Historically, the question has largely been posed in the form, "what must or can be kept secret?" rather than "what must or can be revealed?".
The general rule is (and has been since before the American Revolution) that anything which isn't required to be kept confidential may be disclosed by the government.
Law enforcement agencies developed a custom and policy, long before there was clearly defined law one way or the other, of disclosing this information. The right to keep an interaction with the government secret has been the exception and not the rule.
Law enforcement agencies had good reason to have a symbiotic relationship with the press and other third parties in sharing information while carrying out their duties. By providing information, news about crimes often got out and caused citizens to report information about crimes that helped law enforcement agencies solve crimes.
This default rule one way or the other didn't matter very much until the last few decades, because the relevant information was highly decentralized, was contained on a single set of paper records that wasn't easy to copy or collate, and there was no one out there in the business of consolidating arrest records in a systemic and comprehensive manner.
Also, prior to the formation of formally organized police departments in the late 1800s, except in the exceptional cases where arrest warrants were issued, records of arrests made in the ordinary course of enforcing the law simply weren't maintained on a systemic basis at all, with the first records in a case usually being the record of commencement of criminal charges in court made by a prosecutor or a police officer or magistrate given the authority to do so.
Concerns about uses of arrest records for improper purposes, and the concern that there were important systemic differences between making decisions based upon arrest histories, rather than based upon criminal convictions, only arose when (1) records of arrests began to be maintained in a centralized fashion by modern law enforcement agencies, (2) technology and the earliest data brokering businesses started to collect and collate these records from many different jurisdictions on a comprehensive basis, and (3) civil rights laws were enacted that cast doubt on the propriety of make decisions in someone's life like hiring or extending credit, based upon arrests that did not result in convictions or arrest records containing erroneous information.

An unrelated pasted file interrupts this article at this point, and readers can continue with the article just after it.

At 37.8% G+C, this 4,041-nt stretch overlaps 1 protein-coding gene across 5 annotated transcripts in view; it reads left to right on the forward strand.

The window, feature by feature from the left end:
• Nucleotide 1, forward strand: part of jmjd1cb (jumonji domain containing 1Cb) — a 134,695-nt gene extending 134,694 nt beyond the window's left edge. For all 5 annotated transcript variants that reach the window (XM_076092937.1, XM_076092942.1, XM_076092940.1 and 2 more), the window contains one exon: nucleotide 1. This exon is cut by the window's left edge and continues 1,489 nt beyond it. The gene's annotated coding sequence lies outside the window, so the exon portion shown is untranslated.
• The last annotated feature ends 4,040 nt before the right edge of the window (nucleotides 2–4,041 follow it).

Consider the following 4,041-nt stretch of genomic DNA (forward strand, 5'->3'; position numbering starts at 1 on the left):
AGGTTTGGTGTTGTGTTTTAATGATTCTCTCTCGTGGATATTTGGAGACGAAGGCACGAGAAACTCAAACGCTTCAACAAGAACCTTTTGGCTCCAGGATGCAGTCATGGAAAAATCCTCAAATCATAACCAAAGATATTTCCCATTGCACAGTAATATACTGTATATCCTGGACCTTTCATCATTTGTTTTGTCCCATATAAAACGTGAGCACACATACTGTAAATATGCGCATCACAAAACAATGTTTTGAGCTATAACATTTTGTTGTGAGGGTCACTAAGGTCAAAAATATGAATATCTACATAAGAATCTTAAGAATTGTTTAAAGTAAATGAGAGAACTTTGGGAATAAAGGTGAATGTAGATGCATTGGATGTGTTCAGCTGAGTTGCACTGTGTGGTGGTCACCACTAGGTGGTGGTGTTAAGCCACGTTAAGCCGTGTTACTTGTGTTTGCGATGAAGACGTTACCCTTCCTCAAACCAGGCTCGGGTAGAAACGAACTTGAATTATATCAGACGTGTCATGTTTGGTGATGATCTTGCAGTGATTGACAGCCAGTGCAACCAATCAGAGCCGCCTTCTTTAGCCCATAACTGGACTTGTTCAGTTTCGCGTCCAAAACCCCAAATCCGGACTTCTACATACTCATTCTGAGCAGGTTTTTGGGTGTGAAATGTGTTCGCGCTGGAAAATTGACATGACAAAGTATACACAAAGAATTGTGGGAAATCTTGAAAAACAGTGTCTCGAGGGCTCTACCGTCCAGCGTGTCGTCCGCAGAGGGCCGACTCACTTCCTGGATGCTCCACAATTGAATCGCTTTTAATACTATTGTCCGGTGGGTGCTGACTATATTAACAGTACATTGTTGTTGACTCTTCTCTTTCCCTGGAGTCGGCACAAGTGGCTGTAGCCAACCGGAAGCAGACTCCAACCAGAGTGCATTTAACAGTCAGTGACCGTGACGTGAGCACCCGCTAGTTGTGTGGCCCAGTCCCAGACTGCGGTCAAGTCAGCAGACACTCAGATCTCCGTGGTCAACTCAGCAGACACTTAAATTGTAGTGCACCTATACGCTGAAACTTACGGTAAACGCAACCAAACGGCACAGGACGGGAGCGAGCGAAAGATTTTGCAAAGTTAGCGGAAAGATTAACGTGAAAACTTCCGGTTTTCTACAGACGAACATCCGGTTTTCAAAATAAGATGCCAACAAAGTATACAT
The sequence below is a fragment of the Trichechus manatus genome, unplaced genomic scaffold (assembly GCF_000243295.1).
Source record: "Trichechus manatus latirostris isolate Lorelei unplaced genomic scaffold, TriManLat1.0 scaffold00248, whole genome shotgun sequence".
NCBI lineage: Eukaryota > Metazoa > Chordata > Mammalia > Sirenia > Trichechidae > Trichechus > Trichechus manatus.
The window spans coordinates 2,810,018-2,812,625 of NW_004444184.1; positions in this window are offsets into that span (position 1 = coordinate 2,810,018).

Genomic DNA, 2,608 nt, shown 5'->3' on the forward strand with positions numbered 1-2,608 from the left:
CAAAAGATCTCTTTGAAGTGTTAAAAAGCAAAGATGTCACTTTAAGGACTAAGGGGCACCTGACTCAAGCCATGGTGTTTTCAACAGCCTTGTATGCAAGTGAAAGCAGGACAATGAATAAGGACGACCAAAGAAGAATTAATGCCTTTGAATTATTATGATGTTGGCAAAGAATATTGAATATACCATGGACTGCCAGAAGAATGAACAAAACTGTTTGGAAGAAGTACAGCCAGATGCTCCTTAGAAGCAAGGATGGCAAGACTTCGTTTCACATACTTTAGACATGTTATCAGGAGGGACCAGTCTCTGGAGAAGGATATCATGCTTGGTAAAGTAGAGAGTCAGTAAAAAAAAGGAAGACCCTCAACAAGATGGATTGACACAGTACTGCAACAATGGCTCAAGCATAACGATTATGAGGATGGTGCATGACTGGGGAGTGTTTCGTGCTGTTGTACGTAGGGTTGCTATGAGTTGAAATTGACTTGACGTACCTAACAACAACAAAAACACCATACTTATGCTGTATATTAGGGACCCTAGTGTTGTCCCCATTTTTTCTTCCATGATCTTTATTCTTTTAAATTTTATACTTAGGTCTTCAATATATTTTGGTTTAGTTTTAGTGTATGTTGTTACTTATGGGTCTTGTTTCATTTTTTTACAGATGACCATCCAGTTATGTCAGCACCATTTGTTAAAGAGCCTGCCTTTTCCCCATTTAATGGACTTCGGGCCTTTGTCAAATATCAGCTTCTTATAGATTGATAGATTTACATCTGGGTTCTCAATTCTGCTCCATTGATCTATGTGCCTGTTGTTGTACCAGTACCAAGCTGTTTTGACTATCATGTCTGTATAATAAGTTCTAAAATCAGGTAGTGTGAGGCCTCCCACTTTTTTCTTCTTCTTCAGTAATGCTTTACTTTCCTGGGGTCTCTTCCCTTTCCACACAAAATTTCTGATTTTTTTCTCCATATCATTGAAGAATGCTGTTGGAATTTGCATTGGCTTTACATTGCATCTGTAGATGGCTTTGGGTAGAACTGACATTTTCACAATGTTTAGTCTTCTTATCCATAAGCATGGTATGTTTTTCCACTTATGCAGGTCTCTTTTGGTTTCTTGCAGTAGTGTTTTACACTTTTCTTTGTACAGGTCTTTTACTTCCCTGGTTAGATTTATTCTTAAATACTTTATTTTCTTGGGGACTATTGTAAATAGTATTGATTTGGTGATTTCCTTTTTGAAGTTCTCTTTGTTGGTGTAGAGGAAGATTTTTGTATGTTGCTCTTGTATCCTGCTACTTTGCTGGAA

It has taken decades for this issue to gradually emerge to the point where policymakers have seriously started to reconsider the long standing status quo that has existed for as long as these records have been maintained regularly in the late 1800s, due to concerns about the risk of people facing discrimination based upon arrests that turned out to not actually led to criminal convictions.
Other answers have emphasized concerns about making sure that the government can't legally "disappear" people, and allowing criminal defense attorneys to locate potential clients, and those a reasonable policy considerations in 20/20 hindsight as we consider what would be the best policy today. But neither of those considerations was at the forefront at the time that the policy of making arrest records widely available to the general public when they first started to be kept was widely adopted. Those considerations mostly date to fifty or sixty years after this practice came into being historically and established the status quo.
In the pre-World War I era, the legal claim one could make in a Petition for Writ of Habeas Corpus, rather than policies of making arrest records public which often didn't even have the force of written law or regulation anyway, was the main tool to address the problem of people who were "disappeared" by the government without due process or public disclosure.
In countries like Germany (and most of Europe), the status quo was disrupted in World War II, and in the aftermath of that event, as the institutions of government, in general, and law enforcement procedures, in particular, were rebuilt from scratch, the considerations that were at the forefront of people's concerns then were very different than they were in the U.S. in the 1700s and beyond when its law enforcement practices began to emerge organically in a more or less uninterrupted progression to the present. There was no singular event or moment at which the U.S. has ever had to completely redesign its law enforcement system from a clean slate, and the concerns about the kinds of government abuse that people were worried about in the U.S. were different.